Goddard College in Plainfield, Vt., has granted independence to community radio station WGDR/WGDH by donating its license to a new nonprofit.
The station received final FCC approval May 31 to transfer operations to Central Vermont Community Radio. The transition marks a win for community broadcasting as many colleges around the nation have sold licenses or merged their stations with others.
Such an outcome is “extremely rare,” said Ernesto Aguilar, executive director of the National Federation of Community Broadcasters.
“For Goddard College to say, ‘This voice in this community, this outpost, this little beacon out in rural Vermont is something that we want to preserve,’ when I’m sure somebody would’ve offered them money for it, is meaningful, because it doesn’t happen all the time,” Aguilar said.
Goddard established WGDR in the mid-1960s and received an FCC license for the station in 1973. For decades, WGDR functioned not as a community radio station but as a college station mostly involving students and faculty. That changed when Goddard eliminated its residential program in 2002 in favor of a nontraditional model that brings students to campus for just eight days each semester.
“There’s not a student body on campus any longer, so the college really lost its reason for having a radio station,” said Joseph Gainza, a station host and one of four CVCR board members.
When students left, community members stepped in to create programming and make sure WGDR/WGDH survived. The station now airs local news and storytelling, a variety of music, Democracy Now! and syndicated Pacifica shows. It rents studio space from Goddard, though hosts are still recording most shows at home due to COVID.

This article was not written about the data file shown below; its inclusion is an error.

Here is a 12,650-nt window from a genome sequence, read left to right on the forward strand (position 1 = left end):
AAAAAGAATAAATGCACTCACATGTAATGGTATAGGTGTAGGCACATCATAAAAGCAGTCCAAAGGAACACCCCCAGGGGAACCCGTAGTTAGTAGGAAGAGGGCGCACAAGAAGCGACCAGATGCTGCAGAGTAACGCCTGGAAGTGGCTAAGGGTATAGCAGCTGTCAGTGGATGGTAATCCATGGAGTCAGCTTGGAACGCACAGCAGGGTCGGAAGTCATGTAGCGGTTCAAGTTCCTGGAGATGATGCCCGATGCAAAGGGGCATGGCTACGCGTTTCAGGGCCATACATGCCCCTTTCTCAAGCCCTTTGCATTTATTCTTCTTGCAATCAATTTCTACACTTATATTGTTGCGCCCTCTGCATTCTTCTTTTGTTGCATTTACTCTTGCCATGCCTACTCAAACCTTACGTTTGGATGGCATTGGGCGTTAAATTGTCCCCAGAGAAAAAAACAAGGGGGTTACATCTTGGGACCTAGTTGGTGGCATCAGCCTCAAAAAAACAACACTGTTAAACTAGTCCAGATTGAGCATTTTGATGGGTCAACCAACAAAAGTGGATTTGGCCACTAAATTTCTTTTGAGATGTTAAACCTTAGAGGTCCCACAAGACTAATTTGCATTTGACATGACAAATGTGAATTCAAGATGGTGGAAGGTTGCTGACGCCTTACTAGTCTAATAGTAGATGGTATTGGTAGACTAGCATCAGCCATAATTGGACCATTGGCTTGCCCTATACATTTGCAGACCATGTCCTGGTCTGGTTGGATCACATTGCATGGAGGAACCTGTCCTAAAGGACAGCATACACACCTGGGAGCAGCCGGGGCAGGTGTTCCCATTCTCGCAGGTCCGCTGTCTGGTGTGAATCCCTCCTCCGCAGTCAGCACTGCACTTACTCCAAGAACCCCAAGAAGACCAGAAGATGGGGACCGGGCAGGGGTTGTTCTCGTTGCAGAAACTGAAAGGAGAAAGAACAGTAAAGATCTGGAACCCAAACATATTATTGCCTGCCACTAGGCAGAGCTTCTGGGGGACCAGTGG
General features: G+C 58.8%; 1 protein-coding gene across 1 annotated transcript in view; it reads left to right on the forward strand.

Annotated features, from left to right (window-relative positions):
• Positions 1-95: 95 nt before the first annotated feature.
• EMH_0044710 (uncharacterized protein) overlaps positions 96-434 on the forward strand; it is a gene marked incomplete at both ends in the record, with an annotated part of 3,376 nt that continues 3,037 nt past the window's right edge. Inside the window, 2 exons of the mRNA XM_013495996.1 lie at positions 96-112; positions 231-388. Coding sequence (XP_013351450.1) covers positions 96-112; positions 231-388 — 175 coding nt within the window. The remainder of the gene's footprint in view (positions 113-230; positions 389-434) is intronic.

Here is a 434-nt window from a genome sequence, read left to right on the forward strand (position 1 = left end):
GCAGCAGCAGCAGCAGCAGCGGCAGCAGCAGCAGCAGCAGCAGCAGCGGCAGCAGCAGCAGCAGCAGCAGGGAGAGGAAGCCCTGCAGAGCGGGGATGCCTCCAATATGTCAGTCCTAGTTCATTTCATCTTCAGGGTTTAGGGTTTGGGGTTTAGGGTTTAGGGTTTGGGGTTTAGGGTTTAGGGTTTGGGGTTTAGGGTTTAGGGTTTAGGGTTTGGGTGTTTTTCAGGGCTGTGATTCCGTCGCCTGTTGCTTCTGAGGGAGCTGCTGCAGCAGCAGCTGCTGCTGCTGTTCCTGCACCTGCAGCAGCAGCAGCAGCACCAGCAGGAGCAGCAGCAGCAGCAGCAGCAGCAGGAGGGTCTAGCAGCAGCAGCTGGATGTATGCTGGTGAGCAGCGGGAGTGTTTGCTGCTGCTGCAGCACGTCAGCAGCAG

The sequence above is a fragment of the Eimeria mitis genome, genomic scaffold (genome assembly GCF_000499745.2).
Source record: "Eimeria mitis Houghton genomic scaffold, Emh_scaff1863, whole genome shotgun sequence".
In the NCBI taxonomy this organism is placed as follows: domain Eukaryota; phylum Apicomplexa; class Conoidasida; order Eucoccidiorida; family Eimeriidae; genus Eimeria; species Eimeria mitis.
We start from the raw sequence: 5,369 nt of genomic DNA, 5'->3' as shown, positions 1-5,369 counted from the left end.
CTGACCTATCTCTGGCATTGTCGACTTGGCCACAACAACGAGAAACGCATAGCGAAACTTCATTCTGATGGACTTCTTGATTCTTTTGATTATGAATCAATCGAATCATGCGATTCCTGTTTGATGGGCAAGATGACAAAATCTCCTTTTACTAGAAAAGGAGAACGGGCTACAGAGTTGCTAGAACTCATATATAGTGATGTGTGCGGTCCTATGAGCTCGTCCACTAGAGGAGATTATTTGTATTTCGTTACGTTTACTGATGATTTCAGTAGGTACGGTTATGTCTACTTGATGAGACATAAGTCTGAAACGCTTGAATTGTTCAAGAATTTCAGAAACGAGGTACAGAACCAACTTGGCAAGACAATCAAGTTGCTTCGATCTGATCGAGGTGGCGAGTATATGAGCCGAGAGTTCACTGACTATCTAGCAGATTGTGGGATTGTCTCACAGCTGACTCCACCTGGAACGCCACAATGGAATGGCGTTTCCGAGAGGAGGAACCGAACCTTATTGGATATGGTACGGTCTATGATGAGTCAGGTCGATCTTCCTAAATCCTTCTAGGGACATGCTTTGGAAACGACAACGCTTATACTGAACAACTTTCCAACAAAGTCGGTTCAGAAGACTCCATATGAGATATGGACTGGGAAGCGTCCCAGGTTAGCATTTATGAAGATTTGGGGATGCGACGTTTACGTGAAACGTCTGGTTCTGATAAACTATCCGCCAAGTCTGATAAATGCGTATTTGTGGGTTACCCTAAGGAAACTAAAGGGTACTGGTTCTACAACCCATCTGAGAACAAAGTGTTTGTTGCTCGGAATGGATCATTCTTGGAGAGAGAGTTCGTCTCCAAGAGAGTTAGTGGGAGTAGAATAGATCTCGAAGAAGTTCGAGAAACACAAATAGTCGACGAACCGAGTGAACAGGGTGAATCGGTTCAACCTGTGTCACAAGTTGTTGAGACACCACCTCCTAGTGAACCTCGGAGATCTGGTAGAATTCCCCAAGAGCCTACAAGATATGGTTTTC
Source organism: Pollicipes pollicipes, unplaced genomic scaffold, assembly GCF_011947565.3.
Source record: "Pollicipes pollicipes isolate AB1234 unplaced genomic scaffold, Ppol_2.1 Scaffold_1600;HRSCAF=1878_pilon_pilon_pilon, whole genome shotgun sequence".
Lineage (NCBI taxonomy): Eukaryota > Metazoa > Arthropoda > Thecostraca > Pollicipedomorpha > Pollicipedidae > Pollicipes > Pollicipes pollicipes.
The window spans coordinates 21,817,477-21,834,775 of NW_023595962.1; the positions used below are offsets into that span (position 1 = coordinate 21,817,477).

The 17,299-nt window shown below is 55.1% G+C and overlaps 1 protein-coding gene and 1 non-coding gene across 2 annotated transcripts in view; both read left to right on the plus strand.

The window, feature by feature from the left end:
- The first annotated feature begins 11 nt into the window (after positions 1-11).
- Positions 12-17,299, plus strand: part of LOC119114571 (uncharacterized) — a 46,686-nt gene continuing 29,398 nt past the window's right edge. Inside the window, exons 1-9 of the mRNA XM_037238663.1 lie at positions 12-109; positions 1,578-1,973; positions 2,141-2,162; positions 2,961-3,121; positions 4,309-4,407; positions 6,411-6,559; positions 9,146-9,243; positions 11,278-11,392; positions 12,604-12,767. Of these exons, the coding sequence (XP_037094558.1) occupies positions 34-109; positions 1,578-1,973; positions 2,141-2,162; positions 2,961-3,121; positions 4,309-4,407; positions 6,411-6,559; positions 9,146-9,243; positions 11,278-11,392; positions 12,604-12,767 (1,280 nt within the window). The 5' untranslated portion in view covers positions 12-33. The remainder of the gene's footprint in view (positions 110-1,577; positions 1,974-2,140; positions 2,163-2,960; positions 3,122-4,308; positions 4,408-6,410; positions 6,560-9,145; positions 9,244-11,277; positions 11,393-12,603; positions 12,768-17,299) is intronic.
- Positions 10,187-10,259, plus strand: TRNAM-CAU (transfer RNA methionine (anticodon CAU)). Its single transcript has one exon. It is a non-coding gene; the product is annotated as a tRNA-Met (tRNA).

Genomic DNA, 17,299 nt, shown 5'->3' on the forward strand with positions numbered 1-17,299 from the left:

In 2005, Goddard hired a full-time manager to coordinate the volunteer programmers, and WGDR/WGDH received its first CPB Community Service Grant. Sister station WGDH signed on in 2011.
Goddard’s administration began reconsidering the station’s future in September 2020 when WGDR/WGDH fell short of minimum fundraising requirements and lost its CSG, according to Kris Gruen, who led the station for a decade under Goddard’s control. Community members and longtime programmers had urged Gruen to consider the station’s future beyond Goddard right away when he started as director in 2010.
“I had been asking the leadership of the college for a couple of years to start the process of getting ready to let go of the radio station in this gifting capacity,” said Gruen, who is now volunteering with CVCR to assist the station through the transition.
The college also considered giving the station’s license to Vermont Public Radio. Gruen said he was happy to find that both VPR CEO Scott Finn and Goddard President Bernard Bull were determined to make sure that WGDR/WGDH remained a community station.
“Our experience is that the community is very supportive of radio in Vermont,” Finn said. “We just shared our desire to help WGDR do whatever it thought was best for its future. And Kris went to the community, and they had a conversation, and they thought that they could do it and now they’ve done it, which is wonderful.”
WGDR/WGDH needed to raise $50,000 to create CVCR and transfer the license, twice the earnings from a typical fund drive, Gruen said. Over less than two months, community members surpassed the goal, eventually contributing $55,000.
Goddard and the newly formed CVCR were then able to apply to the FCC and begin legal negotiations. CVCR’s lawyer donated pro bono services to help the fledgling organization navigate the complicated process.
“This is where we start to see angels descending, right?” Gruen said. “People came to the table with their time and effort and money because they saw the genuine, true nature of the gifting happening.”
The FCC gave its initial stamp of approval in April, earlier than expected. Gruen said that if the approval had come later, WGDR/WGDH would have temporarily gone off the air because Goddard could not afford to continue financing the station after the funds raised for the transition period ran out.
National organizations also got involved to help make the deal happen, Gruen said, with Pacifica offering a discount on membership fees and NFCB CEO Sally Kane consulting with President Bull throughout the process.
About a dozen volunteers keep WGDR/WDGH running. CVCR hopes to be able to fund a paid position someday, but its board “is taking on the station management function for the near future,” Gainza said.
The nonprofit began its first fundraising campaign in mid-May, seeking to raise $30,000 in 30 days to pay for six months’ worth of “utilities, subscriptions, rent, and administrative costs,” according to the organization’s website.